Danske Bank Wins OCCRP 2018 Corrupt Actor of the Year award
A €230 billion money laundering scandal put Danske Bank ahead of a record 22 other contenders to win the 2019 Corrupt Actor of the Year award from the Organized Crime and Corruption Reporting Project.
For the past seven years, the non-profit media organization has spotlighted the individual or institution that has done the most over the previous 12 months to advance organized criminal activity and corruption in the world.
“Danske Bank is a worthy recipient of this prize. It highlights the role of the criminal services industry in enabling international corruption and crime,” said OCCRP co-founder and editor Drew Sullivan. The term “criminal services” refers to the banks, law firms, registration agents, accountants, and others who help criminals and corrupt officials hide their assets and legitimize their operations.
“In the past 20 years, they’ve globalized organized crime and autocracy and helped everyone from Mexican drug cartels to Russian President Vladimir Putin to terrorists, autocrats, and almost every global threat,” he said. Sullivan was one of nine judges who made the final selection. Nominations were submitted by journalists and the public.
Finalists for the award meant to identify the world’s most influential rogues included:
- Russian President Vladimir Putin, a former OCCRP Person of the Year;
- Hungarian President Viktor Orban, who has enriched himself and his friends while cracking down on migrants and turning his country away from democracy;
- Saudi Arabian Crown Prince Mohammed bin Salman, implicated in the death and dismemberment of US-based journalist Jamal Khashoggi, as well as in jailing dissidents and shaking down and torturing rivals;
- US President Donald Trump, whose charitable foundation, family business, and presidential campaign are embroiled in investigations.
In the end, the OCCRP jury settled on Danske Bank for the role its Estonian branch played in allowing billions of dollars to be laundered over the past decade. The Guardian newspaper has described the most recent scandal as involving “32 currencies, companies from Cyprus, the British Virgin Islands and the Seychelles.”
In one operation, billions of dollars flowed through Danske’s Estonian branch from Azerbaijan to offshore companies, high-ranking officials, and even European politicians who praised the nation’s regime despite its chronic human rights abuses, according to an OCCRP report.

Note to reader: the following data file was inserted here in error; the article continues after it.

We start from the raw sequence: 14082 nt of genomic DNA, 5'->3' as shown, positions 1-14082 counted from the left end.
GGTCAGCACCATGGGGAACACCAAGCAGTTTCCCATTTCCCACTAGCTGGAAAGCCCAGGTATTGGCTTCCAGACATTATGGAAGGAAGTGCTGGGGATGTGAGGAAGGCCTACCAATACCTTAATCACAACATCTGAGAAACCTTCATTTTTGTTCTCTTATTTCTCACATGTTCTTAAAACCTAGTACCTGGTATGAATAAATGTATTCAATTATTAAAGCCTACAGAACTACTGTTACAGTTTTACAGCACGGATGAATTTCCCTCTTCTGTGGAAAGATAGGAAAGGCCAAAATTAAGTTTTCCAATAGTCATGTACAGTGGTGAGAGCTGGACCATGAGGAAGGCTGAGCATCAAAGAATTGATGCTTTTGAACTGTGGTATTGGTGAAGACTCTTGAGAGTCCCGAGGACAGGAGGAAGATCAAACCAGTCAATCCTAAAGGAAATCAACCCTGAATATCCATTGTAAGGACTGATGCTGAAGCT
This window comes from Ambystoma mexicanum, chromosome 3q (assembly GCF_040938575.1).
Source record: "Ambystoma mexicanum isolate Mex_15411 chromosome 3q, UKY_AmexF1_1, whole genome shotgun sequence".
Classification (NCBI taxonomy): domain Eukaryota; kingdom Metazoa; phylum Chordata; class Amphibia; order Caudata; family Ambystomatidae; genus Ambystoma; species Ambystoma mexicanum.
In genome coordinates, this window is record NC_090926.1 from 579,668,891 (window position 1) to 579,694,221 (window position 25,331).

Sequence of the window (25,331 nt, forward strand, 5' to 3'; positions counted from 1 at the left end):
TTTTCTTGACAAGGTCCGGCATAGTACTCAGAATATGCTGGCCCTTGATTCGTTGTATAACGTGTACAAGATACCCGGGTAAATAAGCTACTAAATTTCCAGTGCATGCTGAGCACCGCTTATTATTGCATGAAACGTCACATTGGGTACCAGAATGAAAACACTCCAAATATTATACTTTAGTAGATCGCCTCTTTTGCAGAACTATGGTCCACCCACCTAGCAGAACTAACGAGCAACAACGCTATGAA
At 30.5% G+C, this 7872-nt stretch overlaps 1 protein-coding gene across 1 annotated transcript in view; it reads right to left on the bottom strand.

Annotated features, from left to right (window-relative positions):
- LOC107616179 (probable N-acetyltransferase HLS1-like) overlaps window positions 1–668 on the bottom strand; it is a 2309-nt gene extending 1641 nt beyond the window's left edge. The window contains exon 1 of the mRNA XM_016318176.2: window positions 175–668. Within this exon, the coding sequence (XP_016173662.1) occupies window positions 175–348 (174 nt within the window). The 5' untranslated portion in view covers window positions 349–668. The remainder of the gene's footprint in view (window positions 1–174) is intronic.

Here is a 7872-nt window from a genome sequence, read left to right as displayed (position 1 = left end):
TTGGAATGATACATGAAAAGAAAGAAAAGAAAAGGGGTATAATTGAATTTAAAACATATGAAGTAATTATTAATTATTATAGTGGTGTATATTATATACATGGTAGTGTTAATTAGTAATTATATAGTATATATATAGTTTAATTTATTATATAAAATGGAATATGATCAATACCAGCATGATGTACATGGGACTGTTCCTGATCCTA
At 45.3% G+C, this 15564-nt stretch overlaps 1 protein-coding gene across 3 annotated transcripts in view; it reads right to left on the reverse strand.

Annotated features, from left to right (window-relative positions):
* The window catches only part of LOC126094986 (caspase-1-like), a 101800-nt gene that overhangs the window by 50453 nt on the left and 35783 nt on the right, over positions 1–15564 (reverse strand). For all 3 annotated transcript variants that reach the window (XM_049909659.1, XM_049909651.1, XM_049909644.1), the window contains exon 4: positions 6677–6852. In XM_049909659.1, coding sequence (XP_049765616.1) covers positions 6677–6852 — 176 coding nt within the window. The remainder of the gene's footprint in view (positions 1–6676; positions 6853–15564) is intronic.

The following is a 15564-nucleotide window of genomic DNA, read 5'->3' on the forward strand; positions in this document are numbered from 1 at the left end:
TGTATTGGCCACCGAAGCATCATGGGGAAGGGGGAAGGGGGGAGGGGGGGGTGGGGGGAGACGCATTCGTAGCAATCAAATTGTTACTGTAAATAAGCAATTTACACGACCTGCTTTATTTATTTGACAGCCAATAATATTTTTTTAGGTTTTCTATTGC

“In Azerbaijan, Danske Bank was the conduit for bribes, parking stolen assets, and the theft of national resources for one of the most vindictive and corrupt regimes in the world,” said Paul Radu, OCCRP co-founder and judge. “The corrupt Aliyev family couldn’t have done this without the bank.”
This November, Denmark’s state prosecutor accused the bank of failing to institute risk management and control systems at its Estonian business. Prosecutors allege that managers in Copenhagen failed to ensure the branch’s compliance with the Danish Anti-Money Laundering Act.
The bank is also being investigated by the U.S. Justice Department and, according to Bloomberg News, has admitted that its Estonian branch was a central causeway for illicit funds from the former Soviet Union. About $230 billion in transactions are under scrutiny, Bloomberg reported.
In 2013, the head of the bank’s Baltic trading unit, Howard Wilkinson, warned the Danske executive board in Copenhagen about suspicious activities in Estonia. But Wilkinson’s warnings were ignored.
Danske Bank Estonia has also been implicated in other money-laundering schemes.
An OCCRP investigation — the Russian Laundromat — revealed that $20 billion to $80 billion was fraudulently moved out of Russia through a network of global banks that included Danske.
Danske stock has plunged by half in the last year amid a separate European Union investigation and as other inquiries proliferate. Bank officials, including Chief Executive Thomas Borgen, have been forced out as the scope of the scandal emerged.
The Danske Bank operation demonstrates “the structural nature of corruption,” said South African anti-corruption activist Hennie van Vuuren, a judge in the OCCRP vote.
It’s “high time that we focus on the enablers and not just the low-hanging offensive political fruit,” van Vuuren said. “Nothing shows up our glaring blind spots more than this bank. It ran a money laundering enterprise on such a massive scale that it startled most of us. And yes, it should shake the anti-corruption ‘community’ to its roots that the bank is based in Denmark — a country that Transparency International has consistently labeled as amongst the top three ‘least corrupt’ for more than two decades.”
Philippine President Rodrigo Duterte was OCCRP’s Person of the Year in 2017. The only previous time judges selected an institution rather than an individual was in 2013, when the award went to the Romanian Parliament after it took steps to decriminalize bribery and other forms of corruption.
OCCRP serves as an investigative reporting platform for 46 member centers that stretch from Europe to Central Asia and across the Atlantic into Latin America. It works to advance public understanding of how organized crime and corruption affect lives by advancing sharper coverage of corruption and producing in-depth, cross-border investigative stories.
The Swedish Development Agency, USAID, the Danish Government, Luminate, the Open Society Foundations and other major international donors support OCCRP, which has offices in Sarajevo, Bucharest, Riga, Tbilisi, and Washington DC.